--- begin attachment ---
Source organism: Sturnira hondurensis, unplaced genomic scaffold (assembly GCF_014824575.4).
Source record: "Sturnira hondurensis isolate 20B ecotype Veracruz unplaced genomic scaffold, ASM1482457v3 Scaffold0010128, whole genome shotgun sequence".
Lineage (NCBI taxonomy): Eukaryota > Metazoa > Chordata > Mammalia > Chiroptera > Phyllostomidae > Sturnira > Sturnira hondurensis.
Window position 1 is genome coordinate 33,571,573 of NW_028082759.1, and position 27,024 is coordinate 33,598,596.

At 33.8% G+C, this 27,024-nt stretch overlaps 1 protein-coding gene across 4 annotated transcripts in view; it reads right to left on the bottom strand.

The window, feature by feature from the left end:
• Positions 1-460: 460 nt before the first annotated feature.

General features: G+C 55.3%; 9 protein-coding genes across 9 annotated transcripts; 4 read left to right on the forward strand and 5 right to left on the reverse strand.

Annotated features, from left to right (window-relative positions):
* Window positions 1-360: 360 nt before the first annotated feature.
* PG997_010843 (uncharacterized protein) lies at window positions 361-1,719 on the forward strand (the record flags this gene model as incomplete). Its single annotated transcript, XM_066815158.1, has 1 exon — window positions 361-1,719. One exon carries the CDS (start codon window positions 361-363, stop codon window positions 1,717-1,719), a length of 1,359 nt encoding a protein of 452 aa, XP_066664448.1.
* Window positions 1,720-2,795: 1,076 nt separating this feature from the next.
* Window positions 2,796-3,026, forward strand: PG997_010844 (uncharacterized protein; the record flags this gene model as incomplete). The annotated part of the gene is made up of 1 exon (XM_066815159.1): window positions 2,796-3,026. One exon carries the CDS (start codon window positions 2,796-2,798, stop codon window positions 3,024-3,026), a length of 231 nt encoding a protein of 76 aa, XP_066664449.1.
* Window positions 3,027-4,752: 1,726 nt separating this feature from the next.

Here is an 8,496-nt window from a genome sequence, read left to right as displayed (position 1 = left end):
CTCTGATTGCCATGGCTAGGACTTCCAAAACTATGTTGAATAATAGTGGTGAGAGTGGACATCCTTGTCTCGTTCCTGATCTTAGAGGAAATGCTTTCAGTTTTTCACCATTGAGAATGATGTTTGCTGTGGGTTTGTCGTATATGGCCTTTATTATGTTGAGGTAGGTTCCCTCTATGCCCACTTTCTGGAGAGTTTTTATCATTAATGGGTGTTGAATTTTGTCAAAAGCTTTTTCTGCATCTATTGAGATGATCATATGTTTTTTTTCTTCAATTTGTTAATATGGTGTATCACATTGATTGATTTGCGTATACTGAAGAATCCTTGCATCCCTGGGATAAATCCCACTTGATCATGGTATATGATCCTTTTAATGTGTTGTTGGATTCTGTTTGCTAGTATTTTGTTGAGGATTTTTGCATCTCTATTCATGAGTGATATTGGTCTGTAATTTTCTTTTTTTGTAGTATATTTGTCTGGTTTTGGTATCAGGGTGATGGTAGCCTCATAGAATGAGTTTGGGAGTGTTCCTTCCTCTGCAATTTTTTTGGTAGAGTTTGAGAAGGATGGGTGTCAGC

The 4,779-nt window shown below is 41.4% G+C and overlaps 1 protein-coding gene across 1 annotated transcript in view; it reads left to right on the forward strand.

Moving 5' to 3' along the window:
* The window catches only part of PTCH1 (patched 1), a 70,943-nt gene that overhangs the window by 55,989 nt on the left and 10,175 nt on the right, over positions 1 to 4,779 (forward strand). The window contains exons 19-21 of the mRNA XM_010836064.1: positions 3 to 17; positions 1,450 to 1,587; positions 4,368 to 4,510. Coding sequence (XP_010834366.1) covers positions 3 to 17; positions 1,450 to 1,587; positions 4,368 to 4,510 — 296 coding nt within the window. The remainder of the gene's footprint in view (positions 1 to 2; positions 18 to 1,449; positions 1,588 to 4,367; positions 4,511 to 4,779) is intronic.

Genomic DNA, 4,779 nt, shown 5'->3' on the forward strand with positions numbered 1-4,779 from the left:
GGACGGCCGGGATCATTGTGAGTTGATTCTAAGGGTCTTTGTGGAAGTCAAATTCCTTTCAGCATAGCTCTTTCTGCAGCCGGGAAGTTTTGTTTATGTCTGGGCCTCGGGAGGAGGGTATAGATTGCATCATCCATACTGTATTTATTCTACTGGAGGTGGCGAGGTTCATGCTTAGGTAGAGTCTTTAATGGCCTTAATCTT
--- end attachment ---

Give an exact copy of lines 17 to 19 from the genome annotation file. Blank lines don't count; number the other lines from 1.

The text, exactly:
The 4,779-nt window shown below is 41.4% G+C and overlaps 1 protein-coding gene across 1 annotated transcript in view; it reads left to right on the forward strand.

Moving 5' to 3' along the window:
* The window catches only part of PTCH1 (patched 1), a 70,943-nt gene that overhangs the window by 55,989 nt on the left and 10,175 nt on the right, over positions 1 to 4,779 (forward strand). The window contains exons 19-21 of the mRNA XM_010836064.1: positions 3 to 17; positions 1,450 to 1,587; positions 4,368 to 4,510. Coding sequence (XP_010834366.1) covers positions 3 to 17; positions 1,450 to 1,587; positions 4,368 to 4,510 — 296 coding nt within the window. The remainder of the gene's footprint in view (positions 1 to 2; positions 18 to 1,449; positions 1,588 to 4,367; positions 4,511 to 4,779) is intronic.